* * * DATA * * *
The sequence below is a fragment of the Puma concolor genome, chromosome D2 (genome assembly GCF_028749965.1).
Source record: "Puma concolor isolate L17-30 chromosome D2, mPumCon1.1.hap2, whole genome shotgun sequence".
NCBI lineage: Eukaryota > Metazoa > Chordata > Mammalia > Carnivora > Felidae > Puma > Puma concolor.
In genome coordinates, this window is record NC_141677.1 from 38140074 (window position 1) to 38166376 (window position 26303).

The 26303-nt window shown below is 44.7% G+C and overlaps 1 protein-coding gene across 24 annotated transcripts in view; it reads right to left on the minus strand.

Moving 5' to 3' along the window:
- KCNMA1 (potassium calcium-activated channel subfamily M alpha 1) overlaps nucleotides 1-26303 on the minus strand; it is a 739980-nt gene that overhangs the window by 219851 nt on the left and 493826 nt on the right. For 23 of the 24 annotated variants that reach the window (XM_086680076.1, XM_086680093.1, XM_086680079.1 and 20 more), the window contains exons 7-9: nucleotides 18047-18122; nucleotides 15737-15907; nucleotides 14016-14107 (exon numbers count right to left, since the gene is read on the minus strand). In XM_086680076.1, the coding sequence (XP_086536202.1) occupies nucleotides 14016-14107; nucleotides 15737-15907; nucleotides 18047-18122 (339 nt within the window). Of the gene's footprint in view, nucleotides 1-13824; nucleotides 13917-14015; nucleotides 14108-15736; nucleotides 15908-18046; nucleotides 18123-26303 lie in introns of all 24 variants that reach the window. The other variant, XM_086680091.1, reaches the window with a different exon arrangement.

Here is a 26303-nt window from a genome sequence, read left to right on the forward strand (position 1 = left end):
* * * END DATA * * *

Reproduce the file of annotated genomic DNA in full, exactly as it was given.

The sequence below is a fragment of the Puma concolor genome, chromosome D2 (genome assembly GCF_028749965.1).
Source record: "Puma concolor isolate L17-30 chromosome D2, mPumCon1.1.hap2, whole genome shotgun sequence".
NCBI lineage: Eukaryota > Metazoa > Chordata > Mammalia > Carnivora > Felidae > Puma > Puma concolor.
In genome coordinates, this window is record NC_141677.1 from 38140074 (window position 1) to 38166376 (window position 26303).

The 26303-nt window shown below is 44.7% G+C and overlaps 1 protein-coding gene across 24 annotated transcripts in view; it reads right to left on the minus strand.

Moving 5' to 3' along the window:
- KCNMA1 (potassium calcium-activated channel subfamily M alpha 1) overlaps nucleotides 1-26303 on the minus strand; it is a 739980-nt gene that overhangs the window by 219851 nt on the left and 493826 nt on the right. For 23 of the 24 annotated variants that reach the window (XM_086680076.1, XM_086680093.1, XM_086680079.1 and 20 more), the window contains exons 7-9: nucleotides 18047-18122; nucleotides 15737-15907; nucleotides 14016-14107 (exon numbers count right to left, since the gene is read on the minus strand). In XM_086680076.1, the coding sequence (XP_086536202.1) occupies nucleotides 14016-14107; nucleotides 15737-15907; nucleotides 18047-18122 (339 nt within the window). Of the gene's footprint in view, nucleotides 1-13824; nucleotides 13917-14015; nucleotides 14108-15736; nucleotides 15908-18046; nucleotides 18123-26303 lie in introns of all 24 variants that reach the window. The other variant, XM_086680091.1, reaches the window with a different exon arrangement.

Here is a 26303-nt window from a genome sequence, read left to right on the forward strand (position 1 = left end):